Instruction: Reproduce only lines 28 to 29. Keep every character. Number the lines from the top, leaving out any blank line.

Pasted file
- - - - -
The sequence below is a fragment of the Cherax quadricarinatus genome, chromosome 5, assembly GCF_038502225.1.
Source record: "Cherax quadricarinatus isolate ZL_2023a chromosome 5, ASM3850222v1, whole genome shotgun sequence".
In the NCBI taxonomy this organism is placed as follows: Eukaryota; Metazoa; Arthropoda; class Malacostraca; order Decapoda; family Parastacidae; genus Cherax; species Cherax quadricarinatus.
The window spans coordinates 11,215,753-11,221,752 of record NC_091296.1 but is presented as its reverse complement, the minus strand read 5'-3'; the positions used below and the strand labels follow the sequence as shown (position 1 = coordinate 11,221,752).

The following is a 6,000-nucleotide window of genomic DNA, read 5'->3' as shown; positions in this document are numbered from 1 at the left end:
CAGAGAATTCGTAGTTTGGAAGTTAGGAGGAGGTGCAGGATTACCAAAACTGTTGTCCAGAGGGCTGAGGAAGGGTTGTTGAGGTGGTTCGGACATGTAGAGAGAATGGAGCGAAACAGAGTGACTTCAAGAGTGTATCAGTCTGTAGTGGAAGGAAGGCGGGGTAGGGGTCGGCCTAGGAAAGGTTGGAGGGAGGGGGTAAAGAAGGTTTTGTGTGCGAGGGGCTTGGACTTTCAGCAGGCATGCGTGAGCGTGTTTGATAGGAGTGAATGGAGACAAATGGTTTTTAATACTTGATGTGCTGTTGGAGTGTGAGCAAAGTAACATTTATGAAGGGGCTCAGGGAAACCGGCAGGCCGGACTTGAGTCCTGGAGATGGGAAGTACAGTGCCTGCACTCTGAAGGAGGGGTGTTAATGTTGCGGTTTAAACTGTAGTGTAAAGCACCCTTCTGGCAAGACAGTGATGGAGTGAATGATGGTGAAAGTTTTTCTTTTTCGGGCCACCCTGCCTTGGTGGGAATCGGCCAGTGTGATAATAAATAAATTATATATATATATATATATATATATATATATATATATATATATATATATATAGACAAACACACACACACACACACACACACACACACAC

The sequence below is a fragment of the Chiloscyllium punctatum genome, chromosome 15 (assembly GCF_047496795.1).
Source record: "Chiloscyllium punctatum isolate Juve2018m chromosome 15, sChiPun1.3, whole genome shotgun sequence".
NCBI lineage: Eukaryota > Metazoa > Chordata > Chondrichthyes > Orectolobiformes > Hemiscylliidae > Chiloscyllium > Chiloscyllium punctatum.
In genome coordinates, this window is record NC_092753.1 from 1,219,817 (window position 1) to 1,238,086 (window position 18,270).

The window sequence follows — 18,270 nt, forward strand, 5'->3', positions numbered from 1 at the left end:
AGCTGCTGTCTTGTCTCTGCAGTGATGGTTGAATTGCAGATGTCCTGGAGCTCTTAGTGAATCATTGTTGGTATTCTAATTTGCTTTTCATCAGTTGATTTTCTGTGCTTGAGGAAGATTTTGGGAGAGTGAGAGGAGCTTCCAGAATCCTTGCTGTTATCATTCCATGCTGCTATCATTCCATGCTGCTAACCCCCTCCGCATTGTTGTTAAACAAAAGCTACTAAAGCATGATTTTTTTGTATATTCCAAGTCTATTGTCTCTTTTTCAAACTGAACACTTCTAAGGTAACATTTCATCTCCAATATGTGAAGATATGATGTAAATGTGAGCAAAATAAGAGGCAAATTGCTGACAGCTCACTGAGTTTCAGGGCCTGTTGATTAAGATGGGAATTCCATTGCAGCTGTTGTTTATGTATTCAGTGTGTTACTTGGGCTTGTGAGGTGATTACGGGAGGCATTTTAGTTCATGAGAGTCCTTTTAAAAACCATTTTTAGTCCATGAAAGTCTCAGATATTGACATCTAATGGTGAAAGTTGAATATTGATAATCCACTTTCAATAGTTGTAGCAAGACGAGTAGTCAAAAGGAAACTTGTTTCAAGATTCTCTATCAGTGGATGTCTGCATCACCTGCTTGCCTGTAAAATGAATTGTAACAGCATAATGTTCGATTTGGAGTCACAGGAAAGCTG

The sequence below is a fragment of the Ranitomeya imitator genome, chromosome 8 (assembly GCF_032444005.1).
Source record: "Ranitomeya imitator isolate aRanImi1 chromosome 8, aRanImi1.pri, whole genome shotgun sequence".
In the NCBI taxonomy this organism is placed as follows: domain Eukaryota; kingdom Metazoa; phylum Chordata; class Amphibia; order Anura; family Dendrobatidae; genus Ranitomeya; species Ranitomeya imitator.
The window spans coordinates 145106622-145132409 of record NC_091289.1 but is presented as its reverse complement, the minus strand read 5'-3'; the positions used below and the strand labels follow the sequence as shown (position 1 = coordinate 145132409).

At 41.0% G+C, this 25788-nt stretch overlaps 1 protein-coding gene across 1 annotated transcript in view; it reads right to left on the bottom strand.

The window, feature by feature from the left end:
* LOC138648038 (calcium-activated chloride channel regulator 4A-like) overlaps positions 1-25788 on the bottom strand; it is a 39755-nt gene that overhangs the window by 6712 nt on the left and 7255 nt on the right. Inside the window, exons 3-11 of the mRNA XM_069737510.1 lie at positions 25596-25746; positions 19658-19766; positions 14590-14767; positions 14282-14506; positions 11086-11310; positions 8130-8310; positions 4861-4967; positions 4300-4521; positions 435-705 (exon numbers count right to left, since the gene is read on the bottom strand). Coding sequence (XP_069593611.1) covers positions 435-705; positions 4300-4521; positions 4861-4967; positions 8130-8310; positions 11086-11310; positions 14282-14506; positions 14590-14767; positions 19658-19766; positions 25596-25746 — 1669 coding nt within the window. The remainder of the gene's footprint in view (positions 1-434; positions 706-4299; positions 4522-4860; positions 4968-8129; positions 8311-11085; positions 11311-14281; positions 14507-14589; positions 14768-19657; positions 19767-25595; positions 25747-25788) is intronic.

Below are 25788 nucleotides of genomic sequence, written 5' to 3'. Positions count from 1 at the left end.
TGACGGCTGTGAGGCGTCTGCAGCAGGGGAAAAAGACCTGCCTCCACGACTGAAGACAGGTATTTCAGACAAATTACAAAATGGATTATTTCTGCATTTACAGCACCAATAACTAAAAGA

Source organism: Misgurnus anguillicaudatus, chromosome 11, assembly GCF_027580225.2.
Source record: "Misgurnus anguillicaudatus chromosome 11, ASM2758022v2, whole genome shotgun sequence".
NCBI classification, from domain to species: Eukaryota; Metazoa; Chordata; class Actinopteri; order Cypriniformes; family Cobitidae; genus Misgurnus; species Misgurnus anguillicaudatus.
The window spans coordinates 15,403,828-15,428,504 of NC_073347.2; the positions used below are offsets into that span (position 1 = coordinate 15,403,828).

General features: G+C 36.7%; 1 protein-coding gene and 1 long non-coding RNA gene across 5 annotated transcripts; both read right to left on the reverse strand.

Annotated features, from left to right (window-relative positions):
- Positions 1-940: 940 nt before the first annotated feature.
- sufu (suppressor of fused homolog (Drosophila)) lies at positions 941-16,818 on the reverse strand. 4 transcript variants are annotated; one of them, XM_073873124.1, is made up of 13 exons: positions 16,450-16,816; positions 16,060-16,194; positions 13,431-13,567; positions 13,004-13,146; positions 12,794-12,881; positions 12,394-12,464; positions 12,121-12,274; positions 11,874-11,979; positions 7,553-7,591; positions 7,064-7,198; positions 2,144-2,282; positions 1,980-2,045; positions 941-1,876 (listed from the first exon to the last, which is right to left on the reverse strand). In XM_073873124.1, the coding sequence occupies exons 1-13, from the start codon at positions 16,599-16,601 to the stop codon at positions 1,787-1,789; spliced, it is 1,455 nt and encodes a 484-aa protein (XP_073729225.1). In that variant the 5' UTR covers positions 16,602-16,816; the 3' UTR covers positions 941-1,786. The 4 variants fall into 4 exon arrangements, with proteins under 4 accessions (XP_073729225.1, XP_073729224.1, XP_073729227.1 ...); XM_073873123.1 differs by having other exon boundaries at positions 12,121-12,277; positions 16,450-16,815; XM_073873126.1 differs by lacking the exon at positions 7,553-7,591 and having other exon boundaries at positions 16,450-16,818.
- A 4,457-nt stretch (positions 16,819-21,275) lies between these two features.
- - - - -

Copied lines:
- Positions 1-940: 940 nt before the first annotated feature.
- sufu (suppressor of fused homolog (Drosophila)) lies at positions 941-16,818 on the reverse strand. 4 transcript variants are annotated; one of them, XM_073873124.1, is made up of 13 exons: positions 16,450-16,816; positions 16,060-16,194; positions 13,431-13,567; positions 13,004-13,146; positions 12,794-12,881; positions 12,394-12,464; positions 12,121-12,274; positions 11,874-11,979; positions 7,553-7,591; positions 7,064-7,198; positions 2,144-2,282; positions 1,980-2,045; positions 941-1,876 (listed from the first exon to the last, which is right to left on the reverse strand). In XM_073873124.1, the coding sequence occupies exons 1-13, from the start codon at positions 16,599-16,601 to the stop codon at positions 1,787-1,789; spliced, it is 1,455 nt and encodes a 484-aa protein (XP_073729225.1). In that variant the 5' UTR covers positions 16,602-16,816; the 3' UTR covers positions 941-1,786. The 4 variants fall into 4 exon arrangements, with proteins under 4 accessions (XP_073729225.1, XP_073729224.1, XP_073729227.1 ...); XM_073873123.1 differs by having other exon boundaries at positions 12,121-12,277; positions 16,450-16,815; XM_073873126.1 differs by lacking the exon at positions 7,553-7,591 and having other exon boundaries at positions 16,450-16,818.